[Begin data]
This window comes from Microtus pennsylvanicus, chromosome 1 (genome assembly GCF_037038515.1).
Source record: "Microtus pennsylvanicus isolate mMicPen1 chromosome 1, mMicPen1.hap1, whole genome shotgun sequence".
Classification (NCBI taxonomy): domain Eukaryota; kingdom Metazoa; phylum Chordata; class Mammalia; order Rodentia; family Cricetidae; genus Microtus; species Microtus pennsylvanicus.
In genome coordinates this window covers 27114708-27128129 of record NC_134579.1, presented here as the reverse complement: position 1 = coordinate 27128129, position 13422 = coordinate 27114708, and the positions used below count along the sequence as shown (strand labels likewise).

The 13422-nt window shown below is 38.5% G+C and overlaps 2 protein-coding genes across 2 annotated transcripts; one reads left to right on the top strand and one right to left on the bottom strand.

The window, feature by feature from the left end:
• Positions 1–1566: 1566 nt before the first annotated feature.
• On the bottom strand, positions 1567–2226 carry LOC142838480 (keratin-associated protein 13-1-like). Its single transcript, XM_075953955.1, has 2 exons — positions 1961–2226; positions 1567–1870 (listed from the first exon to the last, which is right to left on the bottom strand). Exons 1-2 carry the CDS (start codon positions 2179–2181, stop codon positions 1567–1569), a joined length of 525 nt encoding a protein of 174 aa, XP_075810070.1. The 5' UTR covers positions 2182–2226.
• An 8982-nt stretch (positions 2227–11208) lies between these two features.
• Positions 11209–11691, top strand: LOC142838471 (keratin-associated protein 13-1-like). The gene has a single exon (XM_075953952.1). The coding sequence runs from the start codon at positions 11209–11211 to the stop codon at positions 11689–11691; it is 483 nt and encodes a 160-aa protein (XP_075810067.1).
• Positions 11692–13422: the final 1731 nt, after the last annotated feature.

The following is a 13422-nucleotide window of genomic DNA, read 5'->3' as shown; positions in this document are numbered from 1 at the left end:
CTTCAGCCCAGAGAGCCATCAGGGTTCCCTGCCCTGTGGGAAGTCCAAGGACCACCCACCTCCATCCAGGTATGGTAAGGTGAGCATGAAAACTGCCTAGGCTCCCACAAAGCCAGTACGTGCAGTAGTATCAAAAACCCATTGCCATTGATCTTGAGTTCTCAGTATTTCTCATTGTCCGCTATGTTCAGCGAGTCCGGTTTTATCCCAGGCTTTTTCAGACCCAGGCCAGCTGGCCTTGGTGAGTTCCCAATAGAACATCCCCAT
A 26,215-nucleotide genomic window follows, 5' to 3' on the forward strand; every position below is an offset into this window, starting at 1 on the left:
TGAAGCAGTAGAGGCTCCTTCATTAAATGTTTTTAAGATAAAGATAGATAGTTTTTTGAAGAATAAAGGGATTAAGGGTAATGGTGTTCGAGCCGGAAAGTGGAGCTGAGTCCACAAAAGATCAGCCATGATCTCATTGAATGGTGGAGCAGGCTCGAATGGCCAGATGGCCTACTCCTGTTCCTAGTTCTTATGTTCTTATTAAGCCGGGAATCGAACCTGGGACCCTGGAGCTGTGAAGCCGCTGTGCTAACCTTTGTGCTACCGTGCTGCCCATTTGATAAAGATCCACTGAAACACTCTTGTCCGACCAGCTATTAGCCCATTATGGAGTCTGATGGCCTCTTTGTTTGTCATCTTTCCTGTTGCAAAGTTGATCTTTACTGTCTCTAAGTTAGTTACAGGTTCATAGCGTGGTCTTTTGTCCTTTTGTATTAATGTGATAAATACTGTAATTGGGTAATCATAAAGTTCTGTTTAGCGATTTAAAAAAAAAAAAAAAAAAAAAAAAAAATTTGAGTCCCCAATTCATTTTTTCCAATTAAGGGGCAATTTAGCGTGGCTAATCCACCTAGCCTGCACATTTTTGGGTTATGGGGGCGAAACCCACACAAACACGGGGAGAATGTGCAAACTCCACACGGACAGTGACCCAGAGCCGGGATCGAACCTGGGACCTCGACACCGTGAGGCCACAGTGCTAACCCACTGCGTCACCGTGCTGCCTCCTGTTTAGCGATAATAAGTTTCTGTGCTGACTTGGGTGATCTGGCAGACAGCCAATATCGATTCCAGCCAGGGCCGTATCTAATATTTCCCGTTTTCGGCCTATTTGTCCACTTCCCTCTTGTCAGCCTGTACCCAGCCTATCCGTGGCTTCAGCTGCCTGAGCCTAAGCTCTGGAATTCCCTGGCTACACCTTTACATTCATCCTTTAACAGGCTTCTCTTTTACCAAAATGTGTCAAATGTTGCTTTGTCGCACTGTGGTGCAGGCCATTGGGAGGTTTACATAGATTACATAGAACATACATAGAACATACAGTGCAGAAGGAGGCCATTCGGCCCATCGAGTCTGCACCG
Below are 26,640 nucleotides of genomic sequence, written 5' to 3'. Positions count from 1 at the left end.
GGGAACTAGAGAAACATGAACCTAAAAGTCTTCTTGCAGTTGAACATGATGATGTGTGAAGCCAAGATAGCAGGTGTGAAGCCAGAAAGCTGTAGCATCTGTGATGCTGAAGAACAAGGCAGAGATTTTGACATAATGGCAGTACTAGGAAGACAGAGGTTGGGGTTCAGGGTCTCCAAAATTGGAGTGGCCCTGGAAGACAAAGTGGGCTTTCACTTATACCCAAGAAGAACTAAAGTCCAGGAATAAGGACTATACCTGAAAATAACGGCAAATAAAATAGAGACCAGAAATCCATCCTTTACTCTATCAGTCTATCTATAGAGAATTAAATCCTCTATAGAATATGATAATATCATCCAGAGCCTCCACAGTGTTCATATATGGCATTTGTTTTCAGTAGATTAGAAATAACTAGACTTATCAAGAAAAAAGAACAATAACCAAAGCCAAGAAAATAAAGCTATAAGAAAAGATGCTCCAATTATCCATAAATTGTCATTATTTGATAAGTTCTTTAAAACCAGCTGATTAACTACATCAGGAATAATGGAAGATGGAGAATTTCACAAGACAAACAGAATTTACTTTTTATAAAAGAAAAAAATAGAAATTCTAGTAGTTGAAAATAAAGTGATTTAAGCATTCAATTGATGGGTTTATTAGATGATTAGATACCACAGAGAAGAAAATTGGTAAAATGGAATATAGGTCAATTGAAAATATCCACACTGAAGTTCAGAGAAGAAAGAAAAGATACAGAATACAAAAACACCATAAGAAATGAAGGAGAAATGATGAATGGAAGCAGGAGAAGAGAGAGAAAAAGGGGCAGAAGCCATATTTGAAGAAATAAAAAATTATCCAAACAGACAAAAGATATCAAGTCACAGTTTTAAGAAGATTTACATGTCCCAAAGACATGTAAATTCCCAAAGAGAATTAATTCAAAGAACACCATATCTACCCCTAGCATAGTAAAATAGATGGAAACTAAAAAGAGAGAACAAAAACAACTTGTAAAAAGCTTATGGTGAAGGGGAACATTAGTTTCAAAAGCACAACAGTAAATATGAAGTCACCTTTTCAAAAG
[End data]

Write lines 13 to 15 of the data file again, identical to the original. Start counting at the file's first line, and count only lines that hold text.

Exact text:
CTTCAGCCCAGAGAGCCATCAGGGTTCCCTGCCCTGTGGGAAGTCCAAGGACCACCCACCTCCATCCAGGTATGGTAAGGTGAGCATGAAAACTGCCTAGGCTCCCACAAAGCCAGTACGTGCAGTAGTATCAAAAACCCATTGCCATTGATCTTGAGTTCTCAGTATTTCTCATTGTCCGCTATGTTCAGCGAGTCCGGTTTTATCCCAGGCTTTTTCAGACCCAGGCCAGCTGGCCTTGGTGAGTTCCCAATAGAACATCCCCAT
A 26,215-nucleotide genomic window follows, 5' to 3' on the forward strand; every position below is an offset into this window, starting at 1 on the left:
TGAAGCAGTAGAGGCTCCTTCATTAAATGTTTTTAAGATAAAGATAGATAGTTTTTTGAAGAATAAAGGGATTAAGGGTAATGGTGTTCGAGCCGGAAAGTGGAGCTGAGTCCACAAAAGATCAGCCATGATCTCATTGAATGGTGGAGCAGGCTCGAATGGCCAGATGGCCTACTCCTGTTCCTAGTTCTTATGTTCTTATTAAGCCGGGAATCGAACCTGGGACCCTGGAGCTGTGAAGCCGCTGTGCTAACCTTTGTGCTACCGTGCTGCCCATTTGATAAAGATCCACTGAAACACTCTTGTCCGACCAGCTATTAGCCCATTATGGAGTCTGATGGCCTCTTTGTTTGTCATCTTTCCTGTTGCAAAGTTGATCTTTACTGTCTCTAAGTTAGTTACAGGTTCATAGCGTGGTCTTTTGTCCTTTTGTATTAATGTGATAAATACTGTAATTGGGTAATCATAAAGTTCTGTTTAGCGATTTAAAAAAAAAAAAAAAAAAAAAAAAAAATTTGAGTCCCCAATTCATTTTTTCCAATTAAGGGGCAATTTAGCGTGGCTAATCCACCTAGCCTGCACATTTTTGGGTTATGGGGGCGAAACCCACACAAACACGGGGAGAATGTGCAAACTCCACACGGACAGTGACCCAGAGCCGGGATCGAACCTGGGACCTCGACACCGTGAGGCCACAGTGCTAACCCACTGCGTCACCGTGCTGCCTCCTGTTTAGCGATAATAAGTTTCTGTGCTGACTTGGGTGATCTGGCAGACAGCCAATATCGATTCCAGCCAGGGCCGTATCTAATATTTCCCGTTTTCGGCCTATTTGTCCACTTCCCTCTTGTCAGCCTGTACCCAGCCTATCCGTGGCTTCAGCTGCCTGAGCCTAAGCTCTGGAATTCCCTGGCTACACCTTTACATTCATCCTTTAACAGGCTTCTCTTTTACCAAAATGTGTCAAATGTTGCTTTGTCGCACTGTGGTGCAGGCCATTGGGAGGTTTACATAGATTACATAGAACATACATAGAACATACAGTGCAGAAGGAGGCCATTCGGCCCATCGAGTCTGCACCG